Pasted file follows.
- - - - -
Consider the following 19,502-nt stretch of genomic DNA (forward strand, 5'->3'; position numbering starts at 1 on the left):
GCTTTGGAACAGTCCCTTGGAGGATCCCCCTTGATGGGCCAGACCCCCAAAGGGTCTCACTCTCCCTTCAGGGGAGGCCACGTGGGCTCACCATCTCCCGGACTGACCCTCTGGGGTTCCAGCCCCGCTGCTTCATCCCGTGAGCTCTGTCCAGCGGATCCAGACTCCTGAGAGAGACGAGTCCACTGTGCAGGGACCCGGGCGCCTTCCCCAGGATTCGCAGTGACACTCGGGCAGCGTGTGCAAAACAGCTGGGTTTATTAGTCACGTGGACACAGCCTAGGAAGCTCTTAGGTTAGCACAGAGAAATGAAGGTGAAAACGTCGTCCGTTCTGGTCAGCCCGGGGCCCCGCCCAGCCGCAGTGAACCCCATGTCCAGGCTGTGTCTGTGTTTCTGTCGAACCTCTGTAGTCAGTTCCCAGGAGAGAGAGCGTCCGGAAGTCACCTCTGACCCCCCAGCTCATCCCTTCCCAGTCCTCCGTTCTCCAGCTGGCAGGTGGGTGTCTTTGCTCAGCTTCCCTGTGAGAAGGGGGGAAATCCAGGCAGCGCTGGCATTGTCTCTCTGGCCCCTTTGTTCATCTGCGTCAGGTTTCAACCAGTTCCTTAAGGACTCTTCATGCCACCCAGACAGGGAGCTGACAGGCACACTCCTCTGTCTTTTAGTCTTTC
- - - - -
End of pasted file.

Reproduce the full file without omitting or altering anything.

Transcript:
Consider the following 19,502-nt stretch of genomic DNA (forward strand, 5'->3'; position numbering starts at 1 on the left):
GCTTTGGAACAGTCCCTTGGAGGATCCCCCTTGATGGGCCAGACCCCCAAAGGGTCTCACTCTCCCTTCAGGGGAGGCCACGTGGGCTCACCATCTCCCGGACTGACCCTCTGGGGTTCCAGCCCCGCTGCTTCATCCCGTGAGCTCTGTCCAGCGGATCCAGACTCCTGAGAGAGACGAGTCCACTGTGCAGGGACCCGGGCGCCTTCCCCAGGATTCGCAGTGACACTCGGGCAGCGTGTGCAAAACAGCTGGGTTTATTAGTCACGTGGACACAGCCTAGGAAGCTCTTAGGTTAGCACAGAGAAATGAAGGTGAAAACGTCGTCCGTTCTGGTCAGCCCGGGGCCCCGCCCAGCCGCAGTGAACCCCATGTCCAGGCTGTGTCTGTGTTTCTGTCGAACCTCTGTAGTCAGTTCCCAGGAGAGAGAGCGTCCGGAAGTCACCTCTGACCCCCCAGCTCATCCCTTCCCAGTCCTCCGTTCTCCAGCTGGCAGGTGGGTGTCTTTGCTCAGCTTCCCTGTGAGAAGGGGGGAAATCCAGGCAGCGCTGGCATTGTCTCTCTGGCCCCTTTGTTCATCTGCGTCAGGTTTCAACCAGTTCCTTAAGGACTCTTCATGCCACCCAGACAGGGAGCTGACAGGCACACTCCTCTGTCTTTTAGTCTTTC